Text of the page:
Reps. Lofgren and Boucher Step-up Efforts to Protect Consumers and Innovation in the Digital Age

June 18, 2003
Press Release

Calling on Congress to Amend the Digital Millennium Copyright Act and Improve Trade with Chile, Singapore and Other Trading Partners

Media Contact: Christine Glunz, 202.225.3072

Washington, DC — Representatives Lofgren and Boucher call on Congress to amend the Digital Millennium Copyright Act (DMCA) to protect a consumer’s fair use of digital media and technology in light of the recent signing of Chile and Singapore Free Trade Agreements (FTAs).   The FTAs contain provisions of the DMCA which have been used to endanger legitimate rights and expectations of consumers, contrary to the intentions of Congress.

“I call on my fellow Members of Congress to help Representative Boucher and I amend the DMCA to restore the correct balance between copyright holders and consumers, as intended by Congress, without offending our trading partners,” said Rep. Lofgren.    “Earlier this year, I was advised by the Office of the U.S. Trade Representative (USTR) that if we amend the DMCA, we would be in breach of our treaty obligations with Chile and Singapore.  I am pleased that the Secretary of Commerce has now confirmed that Congress may amend the DMCA even after the Chile and Singapore FTAs, containing DMCA provisions, are enacted.”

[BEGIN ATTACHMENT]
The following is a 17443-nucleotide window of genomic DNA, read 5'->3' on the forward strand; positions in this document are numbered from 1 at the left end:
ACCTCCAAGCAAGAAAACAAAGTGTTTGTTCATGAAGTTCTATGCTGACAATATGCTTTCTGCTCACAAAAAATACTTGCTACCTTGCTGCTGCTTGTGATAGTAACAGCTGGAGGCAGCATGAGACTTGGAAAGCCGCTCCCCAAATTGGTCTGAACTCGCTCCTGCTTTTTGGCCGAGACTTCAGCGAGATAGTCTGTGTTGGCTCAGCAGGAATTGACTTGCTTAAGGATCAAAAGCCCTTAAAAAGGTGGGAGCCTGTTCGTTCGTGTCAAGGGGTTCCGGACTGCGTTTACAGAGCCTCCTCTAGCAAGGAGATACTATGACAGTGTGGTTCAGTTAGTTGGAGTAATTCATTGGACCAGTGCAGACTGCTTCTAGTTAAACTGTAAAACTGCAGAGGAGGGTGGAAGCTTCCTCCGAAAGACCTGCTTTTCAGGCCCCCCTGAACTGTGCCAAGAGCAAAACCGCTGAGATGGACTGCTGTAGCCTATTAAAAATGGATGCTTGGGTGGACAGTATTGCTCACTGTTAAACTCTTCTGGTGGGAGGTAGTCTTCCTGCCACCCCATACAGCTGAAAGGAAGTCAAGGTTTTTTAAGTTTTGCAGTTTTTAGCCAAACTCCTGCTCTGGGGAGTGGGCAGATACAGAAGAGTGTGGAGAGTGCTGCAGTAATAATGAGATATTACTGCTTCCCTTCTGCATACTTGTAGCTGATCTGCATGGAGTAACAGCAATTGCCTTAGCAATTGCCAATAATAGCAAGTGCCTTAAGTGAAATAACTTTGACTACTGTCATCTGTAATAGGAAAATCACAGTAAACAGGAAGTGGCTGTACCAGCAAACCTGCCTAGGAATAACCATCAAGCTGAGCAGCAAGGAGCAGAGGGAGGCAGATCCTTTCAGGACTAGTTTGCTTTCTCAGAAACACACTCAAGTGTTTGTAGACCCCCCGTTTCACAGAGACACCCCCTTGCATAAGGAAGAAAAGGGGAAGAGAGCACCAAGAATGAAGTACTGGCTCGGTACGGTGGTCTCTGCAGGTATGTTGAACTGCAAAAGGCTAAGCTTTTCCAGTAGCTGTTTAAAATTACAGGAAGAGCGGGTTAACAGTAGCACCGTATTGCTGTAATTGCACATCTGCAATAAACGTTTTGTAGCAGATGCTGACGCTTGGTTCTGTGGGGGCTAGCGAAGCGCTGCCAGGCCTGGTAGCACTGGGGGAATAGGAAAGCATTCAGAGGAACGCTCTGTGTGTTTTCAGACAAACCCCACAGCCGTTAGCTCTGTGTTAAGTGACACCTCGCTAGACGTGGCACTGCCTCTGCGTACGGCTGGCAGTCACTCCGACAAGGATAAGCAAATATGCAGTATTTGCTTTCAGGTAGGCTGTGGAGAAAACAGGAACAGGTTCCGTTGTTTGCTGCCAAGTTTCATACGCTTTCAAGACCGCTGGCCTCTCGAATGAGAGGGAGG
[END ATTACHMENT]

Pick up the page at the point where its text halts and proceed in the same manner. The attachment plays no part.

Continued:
Representatives Lofgren and Boucher sent a letter to the United States Trade Representative (USTR) Robert Zoellick asking him to clarify whether the United States would be in violation of the FTAs if Congress amended the DMCA to clarify the balance between copyright holders and the interests of society as intended by Congress when the DMCA was enacted in 1998.  Representatives Lofgren and Boucher also wrote Secretary of Commerce Don Evans, who responded in a recent letter and confirmed that Congress retains its inherent authority to amend the DMCA.

            “The response we received from the Secretary of Commerce is promising.  It alleviates our concern that the Administration had somehow sought to tie the hands of Congress by seeking to effectively prevent it from amending a law that has had many troublesome consequences for consumers and innovators of technology,” said Rep. Boucher.

“Although the DMCA was intended to protect the legitimate interests of copyright holders, it has also been endangering legitimate rights and expectations of consumers,” said Rep. Lofgren.  “When Congress enacted the DMCA in 1998, it never intended to prohibit all users — even lawful ones — from circumventing technical restrictions to make non-infringing uses of purchased content.  Yet some corporations continue to use the DMCA to prohibit legitimate uses.  We should show leadership to the rest of the world by amending the DMCA now to put the interests of consumers and technology innovators first.”

“The DMCA is having an adverse effect on technological innovation,” said Rep. Boucher.  “There are numerous cases in court or on appeal that would utilize this act to stifle competition and technological innovation.  This situation has stimulated vigorous debate about what changes should be wrought on the existing DMCA.  With the Administration now negotiating the more far-reaching Free Trade Area of the Americas Agreement, we should amend the DMCA now so that the balance we strike can be incorporated into the agreement and preserve the fair use rights of consumers throughout the Western Hemisphere.”

The Singapore FTA was signed on May 6, 2003 and the Chile FTA was signed on June 6, 2003.  Both agreements will soon be sent to Congress for consideration.